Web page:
DC Law

American Thinker\Clarice Feldman:

So many of this week’s top news stories involve legal matters in Washington, D.C. that I’m making it the focus of this week’s column.

There’s the Roger Stone case, the decision to close the investigation into Andrew McCabe over the Horowitz referral that indicated that he had lied to the FBI about the Clinton email leak, and Congressman Jerry Nadler’s calling Attorney General William Barr as a witness in an upcoming hearing. 

(a)  The Problem with DC juries

Washington, D.C. has a relatively small population from which jurors must be found for the federal and local grand juries, petit juries, and civil juries. People who serve on these juries must be citizens with no felony convictions, people with no connection to the attorneys or parties, and must have no bias respecting the matter tried. Since almost 80% of the city are Democratic voters, often employed by the government or are connected to law enforcement or have family members who are, the ability to expeditiously find panels in criminal cases is limited. Worse yet, the chance of an unbiased panel in a case involving Republican figures is minimal. If you think this puts Republican figures at far greater risk than Democrats, you are certainly not  wrong. Recall if you will the prosecutor who publicly stated the Starr special counsel’s office believed Hillary Clinton had lied to the grand jury, but because ethical prosecutors are not to bring cases they have no reasonable likelihood of winning and no D.C. jury would convict her, they were declining to prosecute her.

Potential jurors are given questionnaires to fill out under oath, on penalty of perjury, in an effort to determine any biases. After which they may be called still under oath in a process called voir dire to answer further questions from the judge and lawyers to determine if they should be excused or empaneled to sit on the jury. Prosecutors get to strike peremptorily six people from the jury and the defense gets to strike 10. In addition, on its own initiative, the court can strike any for cause.

Read more:

h/t Forcibly Deranged.

9 Comments on DC Law

  1. …also, the judge can deny the preemptory challenges if s/he believes you are, for example, kicking off too many Black people.

    Given that DC is MOSTLY Black, this gets to be a pretty easy jury manipulation tool for the busy activist liberal judge, and one that NO politician can challenge…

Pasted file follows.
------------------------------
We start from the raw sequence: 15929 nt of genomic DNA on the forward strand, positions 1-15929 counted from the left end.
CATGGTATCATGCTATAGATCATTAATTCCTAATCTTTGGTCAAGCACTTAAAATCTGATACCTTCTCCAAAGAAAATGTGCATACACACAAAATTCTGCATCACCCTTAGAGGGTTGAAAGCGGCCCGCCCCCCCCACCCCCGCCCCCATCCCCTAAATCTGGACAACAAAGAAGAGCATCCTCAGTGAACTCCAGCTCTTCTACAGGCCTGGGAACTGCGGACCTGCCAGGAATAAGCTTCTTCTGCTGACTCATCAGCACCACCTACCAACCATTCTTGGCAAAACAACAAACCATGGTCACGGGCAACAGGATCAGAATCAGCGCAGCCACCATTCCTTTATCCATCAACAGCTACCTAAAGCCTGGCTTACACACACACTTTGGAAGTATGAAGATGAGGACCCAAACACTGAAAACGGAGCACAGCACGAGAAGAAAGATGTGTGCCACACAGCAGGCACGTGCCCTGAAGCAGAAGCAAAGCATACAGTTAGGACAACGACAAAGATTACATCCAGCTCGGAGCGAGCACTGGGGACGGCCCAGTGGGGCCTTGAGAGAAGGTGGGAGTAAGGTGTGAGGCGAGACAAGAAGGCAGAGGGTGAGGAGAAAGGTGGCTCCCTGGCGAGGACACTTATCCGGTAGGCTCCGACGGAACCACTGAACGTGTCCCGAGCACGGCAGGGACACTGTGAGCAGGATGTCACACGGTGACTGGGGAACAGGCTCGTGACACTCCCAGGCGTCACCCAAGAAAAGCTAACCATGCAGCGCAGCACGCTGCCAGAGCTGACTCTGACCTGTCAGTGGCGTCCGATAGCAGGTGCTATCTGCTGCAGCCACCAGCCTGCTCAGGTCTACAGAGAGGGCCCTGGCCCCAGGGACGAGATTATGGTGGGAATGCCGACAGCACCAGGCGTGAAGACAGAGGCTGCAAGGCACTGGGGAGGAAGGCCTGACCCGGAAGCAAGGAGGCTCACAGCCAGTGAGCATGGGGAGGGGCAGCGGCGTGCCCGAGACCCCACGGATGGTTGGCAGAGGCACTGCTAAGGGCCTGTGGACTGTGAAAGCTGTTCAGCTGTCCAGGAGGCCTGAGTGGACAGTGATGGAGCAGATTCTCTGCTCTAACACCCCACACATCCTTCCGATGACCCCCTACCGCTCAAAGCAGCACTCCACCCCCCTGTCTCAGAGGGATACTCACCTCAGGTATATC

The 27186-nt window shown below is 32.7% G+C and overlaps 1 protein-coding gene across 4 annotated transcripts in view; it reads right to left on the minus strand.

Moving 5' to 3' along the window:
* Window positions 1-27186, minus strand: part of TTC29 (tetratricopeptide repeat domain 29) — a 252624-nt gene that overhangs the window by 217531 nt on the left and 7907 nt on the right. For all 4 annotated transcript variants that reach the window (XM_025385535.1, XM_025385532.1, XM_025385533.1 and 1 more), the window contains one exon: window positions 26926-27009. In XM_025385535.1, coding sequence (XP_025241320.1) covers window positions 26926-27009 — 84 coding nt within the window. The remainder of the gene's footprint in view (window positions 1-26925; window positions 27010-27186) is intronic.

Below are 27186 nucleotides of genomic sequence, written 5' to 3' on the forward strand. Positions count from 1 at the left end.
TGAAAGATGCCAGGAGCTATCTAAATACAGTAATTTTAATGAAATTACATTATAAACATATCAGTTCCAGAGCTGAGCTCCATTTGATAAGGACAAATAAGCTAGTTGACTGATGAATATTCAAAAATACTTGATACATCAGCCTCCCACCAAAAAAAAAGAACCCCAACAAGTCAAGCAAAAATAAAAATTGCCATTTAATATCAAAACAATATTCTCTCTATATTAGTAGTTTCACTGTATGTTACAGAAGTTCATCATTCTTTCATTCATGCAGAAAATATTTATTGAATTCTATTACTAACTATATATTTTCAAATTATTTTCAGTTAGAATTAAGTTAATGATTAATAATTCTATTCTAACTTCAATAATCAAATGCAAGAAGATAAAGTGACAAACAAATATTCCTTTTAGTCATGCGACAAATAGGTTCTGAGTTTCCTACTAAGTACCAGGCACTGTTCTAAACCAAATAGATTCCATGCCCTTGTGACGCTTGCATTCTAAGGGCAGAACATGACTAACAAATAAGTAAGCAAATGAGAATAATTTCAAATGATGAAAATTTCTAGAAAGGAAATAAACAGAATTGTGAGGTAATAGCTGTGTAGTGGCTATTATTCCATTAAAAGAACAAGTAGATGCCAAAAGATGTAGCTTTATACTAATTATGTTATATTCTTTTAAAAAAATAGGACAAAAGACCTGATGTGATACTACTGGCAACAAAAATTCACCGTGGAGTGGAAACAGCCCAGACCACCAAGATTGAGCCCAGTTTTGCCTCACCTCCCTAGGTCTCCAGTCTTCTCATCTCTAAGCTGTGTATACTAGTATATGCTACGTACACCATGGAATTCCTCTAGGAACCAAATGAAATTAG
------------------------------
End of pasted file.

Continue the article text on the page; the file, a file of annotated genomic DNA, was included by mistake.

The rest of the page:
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  2. …all of which makes me wonder why the first motion for ANY non-Democrat lawyer isn’t for Change of Venue…

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  3. “The justice system is completely corrupt and look who’s behind it all, democrats of course.”

    our biggest disconnect is believing there is a bit of difference between the two parties

    they are just two sides of the same coin

    pretending this isn’t so is one of the reasons why we are we are

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  4. @gin blossom

    Exactly! Could it be ‘they’ like things as they are?

    What we continue to fail to see is that there are not two sides of politics; they are almost all corrupt or have those huge skeletons in their closets, that obamination’s spies hold over their heads.

    Plus the threat of committing suicide by hillaryization is a huge hammer held over their heads.

    Donald needs to kick ‘justice’ into high gear after his historic win in November.

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  5. Since Africans consider themselves to be a different culture and group within a group why are they even allowed on juries trying cases of other races and cultures? Remember OJ had a mostly African Jury which admitted that they acquitted him in order to stick it to the man and to justice!!

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  6. Doesn’t make any difference.
    DC jurors are morons.
    I knew a guy who sat on a DC jury and even though the guy (accused) was found with the cell phone on his person, they refused to convict him of assault because the guy from whom the phone was stolen was blind-sided into unconsciousness and didn’t see who hit him.
    Another jury, in a different case, when asked by the Judge to deliver their verdict, asked the Judge if: “We could find for both sides?”

    izlamo delenda est …

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